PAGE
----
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According to a serial number list from 1991 , I dont know how reliable this is...
 

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very likely T500 ( because of the contemporary serial number often misidentified as 800 )

Giveaways: stainless steel straight springs, ribless construction and often, but not always, Bb spatula in gold “ chromed” plastic.

Yesterday I saw a A500 with that spatula.
 

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I don’t think the T500 had the double posts on the low Eb and C or the spatulas that shape. Also the alternate F# has a tear drop shape pearl. I’d guess an 800 series.
Too bad Yanagisawa didn’t stick with their original Mark VI copies instead of chasing Selmer’s later models.
 

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Too bad Yanagisawa didn’t stick with their original Mark VI copies instead of chasing Selmer’s later models.
What's "too bad"? The fact that the company didn't keep making the exact same instruments for 50 years? Yanagisawa is far more successful and respected today than it was in the days of the 1970s horns. The number of players who prefer the 500-series or the like to the 9xx or WO series is probably miniscule.
 

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Doesn’t look to be a 500 series but rather an 800. The RH Eb/C key touches are Mark VI style on the 500 and the rather bizarre shaped LH table keys of the 500 are perhaps its most distinguishing feature. We see the later style RH pinky keys but, unfortunately not the LH table keys present in any of the pictures to offer any conclusive answer.
 

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I have a T50 prima that has serial no. 00146... which would predate this one. It is not ribbed and has stainless steel springs and G# part of the pinky table is made of German silver. I also have an 800 series alto that has a sn. of 0012..., which is confusing. This could be one of those in its evolutionary stage from 500 to 800 (my 800 alto [vsp] is ribbed with blue steel springs). I had an alto 500 that I believe was not ribbed, but had blue steel springs...
 

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What's "too bad"? The fact that the company didn't keep making the exact same instruments for 50 years? Yanagisawa is far more successful and respected today than it was in the days of the 1970s horns. The number of players who prefer the 500-series or the like to the 9xx or WO series is probably miniscule.
I have a T4 and the later models I’ve tried feel even heavier. I just prefer the simplicity of the old models.
The ergonomics were really close to a Mark VI. They never got the sound but they feel good and are well made except for the lacquer peeling off when you look at them.
 

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My 500 doesn't have the double posts on the Eb and C and the high F# is pretty much rectangular compared to this one. My alt F# is a small rectangular brass key with a rounded top and no pearl. My S/N is 001497XX and it's lacquer is pristine. Except for a gouge on the neck (put there by a tech) it looks nearly new.
 

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G# part of the pinky table is made of German silver. .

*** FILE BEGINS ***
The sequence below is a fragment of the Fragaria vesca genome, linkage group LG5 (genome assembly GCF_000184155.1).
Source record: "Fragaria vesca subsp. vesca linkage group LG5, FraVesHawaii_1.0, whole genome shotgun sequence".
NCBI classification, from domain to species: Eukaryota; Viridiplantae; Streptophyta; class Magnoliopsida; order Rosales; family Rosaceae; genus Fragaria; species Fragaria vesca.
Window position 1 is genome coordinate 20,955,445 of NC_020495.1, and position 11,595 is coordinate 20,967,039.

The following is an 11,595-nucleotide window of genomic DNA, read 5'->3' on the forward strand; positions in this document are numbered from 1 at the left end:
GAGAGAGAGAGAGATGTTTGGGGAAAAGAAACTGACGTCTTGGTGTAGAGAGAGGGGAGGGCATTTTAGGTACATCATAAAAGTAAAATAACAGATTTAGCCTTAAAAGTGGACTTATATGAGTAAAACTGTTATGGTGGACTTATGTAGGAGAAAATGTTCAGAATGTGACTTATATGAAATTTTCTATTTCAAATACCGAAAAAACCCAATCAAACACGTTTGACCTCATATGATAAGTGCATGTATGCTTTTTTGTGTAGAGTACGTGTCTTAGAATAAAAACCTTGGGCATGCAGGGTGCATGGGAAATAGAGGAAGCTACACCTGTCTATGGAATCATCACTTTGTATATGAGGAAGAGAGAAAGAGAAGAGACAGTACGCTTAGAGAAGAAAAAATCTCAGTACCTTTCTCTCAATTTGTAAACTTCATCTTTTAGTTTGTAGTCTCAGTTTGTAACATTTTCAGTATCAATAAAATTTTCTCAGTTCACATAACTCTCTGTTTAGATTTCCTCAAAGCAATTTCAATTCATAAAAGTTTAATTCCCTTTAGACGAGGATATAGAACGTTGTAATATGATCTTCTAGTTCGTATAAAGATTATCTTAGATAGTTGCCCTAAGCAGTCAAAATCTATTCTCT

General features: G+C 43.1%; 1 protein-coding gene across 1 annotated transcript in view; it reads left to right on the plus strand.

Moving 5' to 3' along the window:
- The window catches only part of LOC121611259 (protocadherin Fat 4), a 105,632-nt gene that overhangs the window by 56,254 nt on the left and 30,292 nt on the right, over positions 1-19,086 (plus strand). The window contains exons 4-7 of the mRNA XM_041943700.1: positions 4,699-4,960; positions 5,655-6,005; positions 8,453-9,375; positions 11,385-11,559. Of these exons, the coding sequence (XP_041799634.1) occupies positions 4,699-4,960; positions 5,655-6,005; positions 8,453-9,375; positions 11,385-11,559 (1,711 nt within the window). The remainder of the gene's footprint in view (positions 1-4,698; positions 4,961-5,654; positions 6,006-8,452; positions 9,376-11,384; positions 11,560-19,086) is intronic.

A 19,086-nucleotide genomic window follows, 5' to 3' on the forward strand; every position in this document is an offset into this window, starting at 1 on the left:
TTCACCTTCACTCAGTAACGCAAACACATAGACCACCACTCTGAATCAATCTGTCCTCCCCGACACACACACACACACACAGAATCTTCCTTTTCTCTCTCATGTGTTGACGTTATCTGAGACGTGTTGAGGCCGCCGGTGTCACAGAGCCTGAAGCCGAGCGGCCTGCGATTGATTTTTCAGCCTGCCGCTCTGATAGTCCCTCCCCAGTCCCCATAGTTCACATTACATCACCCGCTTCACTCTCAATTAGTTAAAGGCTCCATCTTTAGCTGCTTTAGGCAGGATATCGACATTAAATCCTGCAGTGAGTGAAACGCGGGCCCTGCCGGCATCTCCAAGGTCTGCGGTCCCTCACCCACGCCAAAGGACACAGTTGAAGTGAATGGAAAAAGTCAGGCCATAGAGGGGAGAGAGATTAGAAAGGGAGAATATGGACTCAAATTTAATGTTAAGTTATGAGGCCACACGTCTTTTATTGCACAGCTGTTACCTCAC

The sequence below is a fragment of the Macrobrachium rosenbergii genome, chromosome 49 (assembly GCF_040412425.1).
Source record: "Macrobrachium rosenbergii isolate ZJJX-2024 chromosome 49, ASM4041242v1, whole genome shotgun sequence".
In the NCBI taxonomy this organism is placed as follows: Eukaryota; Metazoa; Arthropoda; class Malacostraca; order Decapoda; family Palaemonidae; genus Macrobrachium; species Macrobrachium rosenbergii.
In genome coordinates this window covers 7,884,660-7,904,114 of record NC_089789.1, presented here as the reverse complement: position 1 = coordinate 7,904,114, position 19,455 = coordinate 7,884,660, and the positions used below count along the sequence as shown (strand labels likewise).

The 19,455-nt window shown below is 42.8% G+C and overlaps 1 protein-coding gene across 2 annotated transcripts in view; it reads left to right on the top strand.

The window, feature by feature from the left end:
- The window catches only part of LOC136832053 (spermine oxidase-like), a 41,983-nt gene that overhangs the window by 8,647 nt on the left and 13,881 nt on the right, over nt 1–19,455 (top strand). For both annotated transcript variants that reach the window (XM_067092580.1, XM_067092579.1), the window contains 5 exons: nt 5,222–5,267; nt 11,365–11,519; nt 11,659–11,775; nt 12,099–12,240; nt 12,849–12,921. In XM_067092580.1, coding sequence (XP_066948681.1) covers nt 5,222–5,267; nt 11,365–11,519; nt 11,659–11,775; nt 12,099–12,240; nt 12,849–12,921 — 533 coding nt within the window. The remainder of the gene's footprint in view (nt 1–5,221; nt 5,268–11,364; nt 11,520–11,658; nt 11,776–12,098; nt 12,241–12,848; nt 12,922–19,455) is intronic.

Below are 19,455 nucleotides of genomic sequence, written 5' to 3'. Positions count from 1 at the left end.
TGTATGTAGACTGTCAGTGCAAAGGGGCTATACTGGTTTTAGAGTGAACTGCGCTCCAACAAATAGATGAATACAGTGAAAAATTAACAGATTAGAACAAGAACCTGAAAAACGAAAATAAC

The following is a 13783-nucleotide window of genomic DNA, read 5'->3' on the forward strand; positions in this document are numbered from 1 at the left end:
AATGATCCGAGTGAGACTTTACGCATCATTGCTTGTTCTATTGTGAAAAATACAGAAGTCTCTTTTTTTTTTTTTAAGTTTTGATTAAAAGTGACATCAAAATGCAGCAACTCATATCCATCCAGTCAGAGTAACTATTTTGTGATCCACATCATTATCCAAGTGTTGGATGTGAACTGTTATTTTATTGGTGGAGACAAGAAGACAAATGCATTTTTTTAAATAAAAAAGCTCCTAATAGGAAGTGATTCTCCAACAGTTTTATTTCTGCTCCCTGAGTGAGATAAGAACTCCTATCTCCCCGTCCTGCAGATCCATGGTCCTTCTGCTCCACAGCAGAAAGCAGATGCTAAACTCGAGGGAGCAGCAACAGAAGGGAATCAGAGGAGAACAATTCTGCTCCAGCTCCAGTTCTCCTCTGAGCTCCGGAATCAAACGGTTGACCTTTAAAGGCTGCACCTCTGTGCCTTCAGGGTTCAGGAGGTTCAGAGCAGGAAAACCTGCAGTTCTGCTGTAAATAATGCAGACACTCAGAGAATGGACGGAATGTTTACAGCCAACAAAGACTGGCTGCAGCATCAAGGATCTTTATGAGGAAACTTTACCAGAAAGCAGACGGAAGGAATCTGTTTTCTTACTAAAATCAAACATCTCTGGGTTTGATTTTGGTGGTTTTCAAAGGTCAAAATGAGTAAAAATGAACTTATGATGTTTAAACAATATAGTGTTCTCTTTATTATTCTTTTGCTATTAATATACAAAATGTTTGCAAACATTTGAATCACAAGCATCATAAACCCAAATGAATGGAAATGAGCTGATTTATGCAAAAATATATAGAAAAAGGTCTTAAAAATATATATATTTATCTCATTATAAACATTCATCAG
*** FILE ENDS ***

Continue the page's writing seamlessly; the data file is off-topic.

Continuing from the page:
are you sure it is made of “ german silver”? I have seen metal and plast but the metal were brass and plastic where a lighter hue than brass ( the metal hue is inside the resin)

My experience is that in some cases, especially if the color is different, the spatula is not at all made of metal.

The shop where I was did comment indeed that the plastic spatula may give you a nasty surprise when doing repairs.:whistle:

This is what Stephen Howard says of this key

http://www.shwoodwind.co.uk/Reviews/Saxes/Alto/yanagisawa_a500.htm

“ And how d'you spot a plastic Bb touchpiece? Well, you could try tapping it with the shaft of a screwdriver and comparing it to the sound made when you tapped the G# touchpiece - but the comparison is slightly skewed by the fact that the plastic piece is metal plated (what with, I'm not sure...but probably nickel).
You could take it off - by removing its pivot screw, as visible in the lower centre of the shot - and feel the weight of it. You might think you'd need to be experienced in gauging the weight of key parts, but I think you'll find that this is one of those things that feels a great deal lighter than it looks.
But perhaps the easiest way is to get the horn in the right light. If you look closely at the shot (and your screen colour is set right) you can just about make out a difference in the tint of the Bb touchpiece compared to the rest of the keys on the table. It's just a tiny bit lighter, and under certain lights perhaps just a hint more bronzey.
Either way, the takeaway message here is to mind you're careful not to bash this key around given that it won't take a great deal of punishment and won't be easy to replace..."
 

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I think they were made for a decade and their serial number criss crosses the 800 series (hence the misattribution).

The guesswork is not so much about the decade or type but if one wants to know the exact production year.
 

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This appears to be a T-500/T-50. The 800 series had double arms on the low C and low B keys and the 900 series (and later) had the series etched on the instrument.
 
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